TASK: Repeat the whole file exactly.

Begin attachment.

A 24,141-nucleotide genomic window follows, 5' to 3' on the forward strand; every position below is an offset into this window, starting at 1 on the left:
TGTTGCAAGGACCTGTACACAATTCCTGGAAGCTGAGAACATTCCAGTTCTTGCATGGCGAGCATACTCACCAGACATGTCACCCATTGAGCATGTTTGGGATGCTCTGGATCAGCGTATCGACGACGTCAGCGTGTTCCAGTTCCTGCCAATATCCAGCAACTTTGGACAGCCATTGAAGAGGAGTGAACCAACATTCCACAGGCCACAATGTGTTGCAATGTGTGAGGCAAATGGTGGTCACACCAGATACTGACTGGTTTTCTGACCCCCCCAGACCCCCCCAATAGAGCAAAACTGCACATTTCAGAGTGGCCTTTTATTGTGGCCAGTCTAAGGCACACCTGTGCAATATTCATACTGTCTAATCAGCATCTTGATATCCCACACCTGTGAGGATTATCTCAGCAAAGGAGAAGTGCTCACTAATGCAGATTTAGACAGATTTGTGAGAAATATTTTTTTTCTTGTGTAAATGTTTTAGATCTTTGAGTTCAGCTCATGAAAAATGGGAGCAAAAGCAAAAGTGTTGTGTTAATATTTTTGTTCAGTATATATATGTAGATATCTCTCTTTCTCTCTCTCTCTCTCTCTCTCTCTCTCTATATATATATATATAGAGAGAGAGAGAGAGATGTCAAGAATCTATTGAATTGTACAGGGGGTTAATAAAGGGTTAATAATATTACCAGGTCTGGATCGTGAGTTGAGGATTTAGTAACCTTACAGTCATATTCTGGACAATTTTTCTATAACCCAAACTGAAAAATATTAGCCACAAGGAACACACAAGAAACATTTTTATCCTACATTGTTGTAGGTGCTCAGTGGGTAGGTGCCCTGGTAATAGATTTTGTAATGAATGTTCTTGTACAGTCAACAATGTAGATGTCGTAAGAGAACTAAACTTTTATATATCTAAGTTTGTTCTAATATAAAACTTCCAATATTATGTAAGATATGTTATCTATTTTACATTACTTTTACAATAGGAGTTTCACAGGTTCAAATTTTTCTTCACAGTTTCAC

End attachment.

A 24,141-nucleotide genomic window follows, 5' to 3' on the forward strand; every position below is an offset into this window, starting at 1 on the left:
TGTTGCAAGGACCTGTACACAATTCCTGGAAGCTGAGAACATTCCAGTTCTTGCATGGCGAGCATACTCACCAGACATGTCACCCATTGAGCATGTTTGGGATGCTCTGGATCAGCGTATCGACGACGTCAGCGTGTTCCAGTTCCTGCCAATATCCAGCAACTTTGGACAGCCATTGAAGAGGAGTGAACCAACATTCCACAGGCCACAATGTGTTGCAATGTGTGAGGCAAATGGTGGTCACACCAGATACTGACTGGTTTTCTGACCCCCCCAGACCCCCCCAATAGAGCAAAACTGCACATTTCAGAGTGGCCTTTTATTGTGGCCAGTCTAAGGCACACCTGTGCAATATTCATACTGTCTAATCAGCATCTTGATATCCCACACCTGTGAGGATTATCTCAGCAAAGGAGAAGTGCTCACTAATGCAGATTTAGACAGATTTGTGAGAAATATTTTTTTTCTTGTGTAAATGTTTTAGATCTTTGAGTTCAGCTCATGAAAAATGGGAGCAAAAGCAAAAGTGTTGTGTTAATATTTTTGTTCAGTATATATATGTAGATATCTCTCTTTCTCTCTCTCTCTCTCTCTCTCTCTCTCTATATATATATATATAGAGAGAGAGAGAGAGATGTCAAGAATCTATTGAATTGTACAGGGGGTTAATAAAGGGTTAATAATATTACCAGGTCTGGATCGTGAGTTGAGGATTTAGTAACCTTACAGTCATATTCTGGACAATTTTTCTATAACCCAAACTGAAAAATATTAGCCACAAGGAACACACAAGAAACATTTTTATCCTACATTGTTGTAGGTGCTCAGTGGGTAGGTGCCCTGGTAATAGATTTTGTAATGAATGTTCTTGTACAGTCAACAATGTAGATGTCGTAAGAGAACTAAACTTTTATATATCTAAGTTTGTTCTAATATAAAACTTCCAATATTATGTAAGATATGTTATCTATTTTACATTACTTTTACAATAGGAGTTTCACAGGTTCAAATTTTTCTTCACAGTTTCAC